Friday, July 11, 2014

"Good News - Your Care Today Was Free"

"The bad news - we don't know how to make this diagnosis".



I woke up on Monday morning with a 2 inch diameter bright red rash on the inside of my right ankle.  It was mildly pruritic (itchy).  I could not recall any exposure to insects or trauma of any kind and it did not appear to be infected, so I applied some topical corticosteroid cream and went to work.  That night at home the rash seemed very mildly improved but it still itched.  I decided to get some medical input at that point.  The usual choices in my area are the Emergency Department or Urgent Care, but recently my health plan started to offer online consultation through a combination of limited diagnoses and procedures,  an algorithmic set of questions, the ability to upload images, and consultation with a nurse practitioner.  I looked at the list of conditions they were set up to diagnose and treat, noted that "rash" was one of them and logged on.

Health care IT is still in its infancy so nobody should be surprised that it took me much longer than expected to log in to the appropriate interface.  At first the program suggested I could just use my existing login and that would also integrate previous test results and conditions into the current evaluation.  After needing to call them I established a separate login and password for this episode.  Rather than the expected details up front, the program started to ask me all of the usual questions about the rash.  There were 28 screens in all, including some that forced an answer.  That question was "What do you think is causing the rash?".  Possible answers were: insect bite, infection, allergy exposure, poison ivy, etc.  There was nothing on that list that seemed likely.  That was after all the reason I was calling in.  I could not proceed past that point without giving an answer so I clicked "insect bite".  After completing 28 screens there was a text field and I entered: "Even though I answered "insect bite" on question #8, I only did that because I could not proceed if I did not provide an answer."

Next came the expected demographic data.  I live in a town that the U.S. Postal Service never gets right.  If I list a Zip Code the wrong town name pops up.  This software was no exception.  It took me extra time to enter and reenter data that was already there somewhere in my healthcare company's database.  The final screen was the billing and financial data including credit card information.  More data that my healthcare company has know for the last five years.  At this point I am about 20 minutes into the process and it is time to upload the photos.  I had 4 photos of the ankle and the program accepted 3 of them.  Sign off occurred at the 25-30 minutes mark.  As I waited for the return e-mail or call,  I marvelled at how health care companies have transferred all of this clerical work to physicians over the last 20 years and now they are transferring it to the patient.  I just did the work of the intake person and financial person in any clinic or hospital.

In 20 minutes I got a call from the nurse practitioner.  She said that although it was clear that I had a rash, it was not a rash they could diagnose in the system.  I told her that I was applying a potent corticosteroid and she said to just keep doing that but to go into a primary care clinic and get it checked out by my primary care physician.  Within 2 minutes, I got an e-mail from them:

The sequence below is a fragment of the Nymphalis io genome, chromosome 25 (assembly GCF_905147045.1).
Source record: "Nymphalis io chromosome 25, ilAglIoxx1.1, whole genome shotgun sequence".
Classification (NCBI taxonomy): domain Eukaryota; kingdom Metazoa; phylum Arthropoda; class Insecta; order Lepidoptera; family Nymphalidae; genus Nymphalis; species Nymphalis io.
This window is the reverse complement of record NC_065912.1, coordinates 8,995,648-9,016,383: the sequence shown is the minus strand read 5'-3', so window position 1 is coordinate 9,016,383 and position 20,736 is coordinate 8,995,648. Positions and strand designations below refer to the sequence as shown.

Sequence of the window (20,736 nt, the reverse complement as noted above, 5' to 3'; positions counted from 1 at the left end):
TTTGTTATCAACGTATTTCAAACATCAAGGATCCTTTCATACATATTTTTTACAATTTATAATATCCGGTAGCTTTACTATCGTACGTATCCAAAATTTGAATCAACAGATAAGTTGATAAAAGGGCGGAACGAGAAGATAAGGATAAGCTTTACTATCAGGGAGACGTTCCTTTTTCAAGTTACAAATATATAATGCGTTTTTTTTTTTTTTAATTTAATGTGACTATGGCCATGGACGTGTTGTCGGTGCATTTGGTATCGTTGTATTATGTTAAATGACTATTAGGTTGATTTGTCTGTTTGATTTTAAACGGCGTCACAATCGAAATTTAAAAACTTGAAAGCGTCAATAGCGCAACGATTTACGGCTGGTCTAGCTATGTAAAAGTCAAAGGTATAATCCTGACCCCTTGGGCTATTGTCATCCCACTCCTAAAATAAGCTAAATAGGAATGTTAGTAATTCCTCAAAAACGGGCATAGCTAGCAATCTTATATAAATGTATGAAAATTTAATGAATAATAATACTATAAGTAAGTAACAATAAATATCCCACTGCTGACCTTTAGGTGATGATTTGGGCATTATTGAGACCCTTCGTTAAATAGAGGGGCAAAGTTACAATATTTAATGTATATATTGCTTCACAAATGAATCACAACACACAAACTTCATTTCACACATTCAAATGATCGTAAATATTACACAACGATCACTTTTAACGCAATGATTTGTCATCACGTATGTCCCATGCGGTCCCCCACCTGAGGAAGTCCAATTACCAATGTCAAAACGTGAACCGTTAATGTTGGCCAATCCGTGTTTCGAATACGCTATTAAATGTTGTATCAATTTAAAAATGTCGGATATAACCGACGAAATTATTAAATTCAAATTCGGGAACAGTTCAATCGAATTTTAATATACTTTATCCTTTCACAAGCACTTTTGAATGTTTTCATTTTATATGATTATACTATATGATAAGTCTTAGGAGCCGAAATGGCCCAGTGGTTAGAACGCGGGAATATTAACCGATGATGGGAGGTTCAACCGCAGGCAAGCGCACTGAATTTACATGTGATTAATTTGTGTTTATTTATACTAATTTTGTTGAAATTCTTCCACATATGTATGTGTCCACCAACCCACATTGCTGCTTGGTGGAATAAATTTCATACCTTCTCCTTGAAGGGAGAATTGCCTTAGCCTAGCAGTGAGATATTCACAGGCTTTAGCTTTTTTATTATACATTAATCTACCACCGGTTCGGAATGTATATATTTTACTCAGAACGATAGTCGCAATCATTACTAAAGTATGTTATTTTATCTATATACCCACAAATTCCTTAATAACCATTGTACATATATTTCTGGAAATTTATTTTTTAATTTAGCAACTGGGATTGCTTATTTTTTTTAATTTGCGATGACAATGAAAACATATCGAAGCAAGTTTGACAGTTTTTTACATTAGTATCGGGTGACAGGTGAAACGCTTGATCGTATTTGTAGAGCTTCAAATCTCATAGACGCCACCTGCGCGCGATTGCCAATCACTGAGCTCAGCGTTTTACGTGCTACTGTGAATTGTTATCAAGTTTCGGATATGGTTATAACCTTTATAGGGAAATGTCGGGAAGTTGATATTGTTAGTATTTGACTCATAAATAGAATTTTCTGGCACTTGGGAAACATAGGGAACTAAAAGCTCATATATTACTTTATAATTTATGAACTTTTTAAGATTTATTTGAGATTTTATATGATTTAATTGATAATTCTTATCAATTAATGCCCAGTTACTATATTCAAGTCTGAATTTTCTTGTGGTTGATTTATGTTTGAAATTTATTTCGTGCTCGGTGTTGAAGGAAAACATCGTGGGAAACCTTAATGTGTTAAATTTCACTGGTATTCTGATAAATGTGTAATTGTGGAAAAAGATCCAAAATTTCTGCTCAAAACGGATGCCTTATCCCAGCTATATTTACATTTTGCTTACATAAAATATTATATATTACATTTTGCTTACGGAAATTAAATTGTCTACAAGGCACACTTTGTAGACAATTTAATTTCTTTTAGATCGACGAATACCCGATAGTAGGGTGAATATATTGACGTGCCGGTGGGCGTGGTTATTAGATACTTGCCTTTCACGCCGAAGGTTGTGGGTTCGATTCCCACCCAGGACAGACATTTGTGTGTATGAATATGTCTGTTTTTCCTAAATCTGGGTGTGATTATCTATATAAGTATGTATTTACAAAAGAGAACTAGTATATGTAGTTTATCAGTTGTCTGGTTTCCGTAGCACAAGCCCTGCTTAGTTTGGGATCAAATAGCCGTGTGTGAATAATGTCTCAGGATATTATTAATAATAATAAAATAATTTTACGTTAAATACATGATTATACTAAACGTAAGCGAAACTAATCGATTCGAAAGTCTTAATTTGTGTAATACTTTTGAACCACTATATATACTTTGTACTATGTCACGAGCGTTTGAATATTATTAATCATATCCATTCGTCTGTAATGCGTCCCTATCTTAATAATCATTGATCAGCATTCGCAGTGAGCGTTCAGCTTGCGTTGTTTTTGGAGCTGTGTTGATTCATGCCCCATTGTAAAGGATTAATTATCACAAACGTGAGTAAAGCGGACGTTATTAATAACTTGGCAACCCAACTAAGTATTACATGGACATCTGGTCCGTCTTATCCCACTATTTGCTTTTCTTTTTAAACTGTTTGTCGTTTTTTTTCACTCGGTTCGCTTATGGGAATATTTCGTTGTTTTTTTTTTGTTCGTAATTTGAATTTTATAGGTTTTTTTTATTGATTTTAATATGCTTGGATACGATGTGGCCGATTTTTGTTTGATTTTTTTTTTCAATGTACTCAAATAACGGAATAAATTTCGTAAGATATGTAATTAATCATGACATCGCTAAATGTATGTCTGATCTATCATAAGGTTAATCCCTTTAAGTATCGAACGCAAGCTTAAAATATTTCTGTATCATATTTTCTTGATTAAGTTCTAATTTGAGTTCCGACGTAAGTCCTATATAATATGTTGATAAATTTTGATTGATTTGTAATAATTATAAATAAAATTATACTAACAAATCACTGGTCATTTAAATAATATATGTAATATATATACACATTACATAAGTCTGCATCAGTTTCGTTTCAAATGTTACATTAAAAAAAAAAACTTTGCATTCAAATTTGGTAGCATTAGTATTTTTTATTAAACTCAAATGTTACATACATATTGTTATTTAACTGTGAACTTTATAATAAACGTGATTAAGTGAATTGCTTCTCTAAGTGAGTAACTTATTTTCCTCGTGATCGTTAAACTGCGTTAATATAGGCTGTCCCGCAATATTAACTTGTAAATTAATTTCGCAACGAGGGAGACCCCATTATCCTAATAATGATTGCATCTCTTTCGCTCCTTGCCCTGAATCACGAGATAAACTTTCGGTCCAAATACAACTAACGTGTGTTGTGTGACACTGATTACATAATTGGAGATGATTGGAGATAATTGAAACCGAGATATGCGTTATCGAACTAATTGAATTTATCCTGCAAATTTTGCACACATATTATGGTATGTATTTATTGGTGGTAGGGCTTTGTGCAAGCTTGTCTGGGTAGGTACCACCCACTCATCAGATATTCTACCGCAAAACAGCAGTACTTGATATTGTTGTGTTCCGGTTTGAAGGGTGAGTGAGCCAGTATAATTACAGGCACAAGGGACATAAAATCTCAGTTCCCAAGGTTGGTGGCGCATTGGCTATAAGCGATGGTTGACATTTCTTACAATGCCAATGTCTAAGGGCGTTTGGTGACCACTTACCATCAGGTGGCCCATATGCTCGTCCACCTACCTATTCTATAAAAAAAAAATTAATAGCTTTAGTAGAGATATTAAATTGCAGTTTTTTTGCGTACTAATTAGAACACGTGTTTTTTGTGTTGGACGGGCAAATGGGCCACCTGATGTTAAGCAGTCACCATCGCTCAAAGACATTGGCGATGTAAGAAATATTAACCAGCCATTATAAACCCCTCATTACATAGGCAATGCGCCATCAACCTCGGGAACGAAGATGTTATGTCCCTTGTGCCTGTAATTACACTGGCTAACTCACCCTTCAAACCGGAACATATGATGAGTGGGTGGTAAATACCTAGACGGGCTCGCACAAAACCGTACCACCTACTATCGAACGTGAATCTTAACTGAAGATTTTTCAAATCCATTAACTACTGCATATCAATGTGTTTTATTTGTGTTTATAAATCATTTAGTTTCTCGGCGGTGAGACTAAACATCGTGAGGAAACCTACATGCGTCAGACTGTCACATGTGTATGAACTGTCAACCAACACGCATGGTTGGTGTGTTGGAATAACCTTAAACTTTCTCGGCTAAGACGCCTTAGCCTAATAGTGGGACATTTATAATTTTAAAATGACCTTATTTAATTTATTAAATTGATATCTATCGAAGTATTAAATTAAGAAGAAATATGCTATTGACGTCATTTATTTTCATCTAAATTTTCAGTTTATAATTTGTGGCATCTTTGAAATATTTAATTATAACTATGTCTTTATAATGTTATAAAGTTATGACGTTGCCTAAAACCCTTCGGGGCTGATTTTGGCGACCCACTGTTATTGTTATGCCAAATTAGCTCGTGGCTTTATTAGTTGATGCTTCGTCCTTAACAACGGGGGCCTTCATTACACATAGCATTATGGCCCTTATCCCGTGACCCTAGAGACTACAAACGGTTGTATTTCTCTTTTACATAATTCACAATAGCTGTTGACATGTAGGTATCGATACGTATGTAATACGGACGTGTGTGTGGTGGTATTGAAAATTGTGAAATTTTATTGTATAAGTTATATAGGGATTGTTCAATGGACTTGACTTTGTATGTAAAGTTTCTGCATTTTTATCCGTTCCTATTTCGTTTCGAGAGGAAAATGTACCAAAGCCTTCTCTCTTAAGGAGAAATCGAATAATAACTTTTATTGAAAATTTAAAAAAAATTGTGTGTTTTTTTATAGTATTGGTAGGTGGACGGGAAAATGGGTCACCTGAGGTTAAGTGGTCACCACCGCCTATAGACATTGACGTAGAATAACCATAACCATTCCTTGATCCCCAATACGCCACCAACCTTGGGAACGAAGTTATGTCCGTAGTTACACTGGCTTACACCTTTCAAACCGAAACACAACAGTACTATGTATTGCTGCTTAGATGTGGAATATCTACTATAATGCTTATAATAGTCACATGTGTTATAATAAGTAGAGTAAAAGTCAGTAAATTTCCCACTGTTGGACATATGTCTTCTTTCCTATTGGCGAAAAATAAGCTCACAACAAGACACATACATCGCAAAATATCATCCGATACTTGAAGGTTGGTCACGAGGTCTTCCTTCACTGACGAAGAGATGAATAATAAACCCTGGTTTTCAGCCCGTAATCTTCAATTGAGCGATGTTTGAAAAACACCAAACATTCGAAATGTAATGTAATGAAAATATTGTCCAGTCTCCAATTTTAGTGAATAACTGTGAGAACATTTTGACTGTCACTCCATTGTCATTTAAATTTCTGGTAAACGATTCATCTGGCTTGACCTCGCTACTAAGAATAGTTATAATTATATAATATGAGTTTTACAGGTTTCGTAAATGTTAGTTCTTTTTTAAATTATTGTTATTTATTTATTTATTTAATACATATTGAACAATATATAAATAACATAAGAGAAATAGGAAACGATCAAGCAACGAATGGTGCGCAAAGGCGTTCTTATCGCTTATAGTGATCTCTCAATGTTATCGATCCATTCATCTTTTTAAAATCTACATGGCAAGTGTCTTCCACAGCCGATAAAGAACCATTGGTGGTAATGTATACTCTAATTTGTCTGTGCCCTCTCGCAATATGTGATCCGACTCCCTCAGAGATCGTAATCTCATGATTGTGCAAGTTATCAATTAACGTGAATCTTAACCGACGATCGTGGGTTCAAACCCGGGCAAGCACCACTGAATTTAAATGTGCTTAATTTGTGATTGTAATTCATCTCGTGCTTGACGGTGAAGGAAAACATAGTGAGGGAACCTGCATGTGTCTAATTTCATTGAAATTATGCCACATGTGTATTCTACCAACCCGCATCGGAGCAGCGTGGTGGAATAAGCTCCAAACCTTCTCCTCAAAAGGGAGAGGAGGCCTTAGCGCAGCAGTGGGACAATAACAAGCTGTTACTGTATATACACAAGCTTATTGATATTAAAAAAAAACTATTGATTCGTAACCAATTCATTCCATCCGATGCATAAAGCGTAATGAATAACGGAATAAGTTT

Dear George,

Thanks again for taking the time to talk with us on the phone. Your health and safety is our top priority. Based on the information you shared with us, we think that an in-person visit is the best way to handle this specific condition. And, please know that you will not be charged for your visit today.

We're sorry we couldn't help you this time, but please keep us in mind the next time you're feeling ill. Thanks for choosing us.



Good to know I guess, but no diagnosis or specific treatment plan.  I continued the corticosteroid and the next night after work I stopped into an urgent care clinic after work.  I saw a family medicine physician who inspected and palpated the rash, took my pulses and determined that they were good in the area, and asked me clusters of questions that were clearly designed to rule in/out various pathological processes.  His conclusion:  "Well it's not an infection and its not due to trauma, but it clearly is an inflammatory process like atopic dermatitis.  So at this point I would keep applying the corticosteroid."  He asked me for questions.  My mind was preoccupied with tales of devastating spider bites lately so I blurted out:  "This does not in any way look like a brown recluse spider bite does it?"  He laughed and said: "Absolutely not."

So what have I learned from all of this and how do those lessons apply to psychiatry?  First off, it appears that human diagnosticians are safe for now.  Keep in mind that the system is set up to diagnose and treat a restricted list of conditions that are considered to be the least complicated in medicine.  Second,  the human diagnostician's superior capabilities depend on pattern matching and that in turn depends on experience.  It reminded me of a course I taught for 15 years on how to avoid diagnostic errors and pattern matching was a big part of that.  The two examples were rashes and diabetic neuropathy.  Dermatologists were much faster and much more accurate in classifying rashes from pictures than family physicians.  Ophthalmologists are much more accurate using indirect ophthalmoscopy than family physicians using direct ophthalmoscopy in diagnosing diabetic proliferative retinopathy.  In fact, the family physicians were slightly better than chance.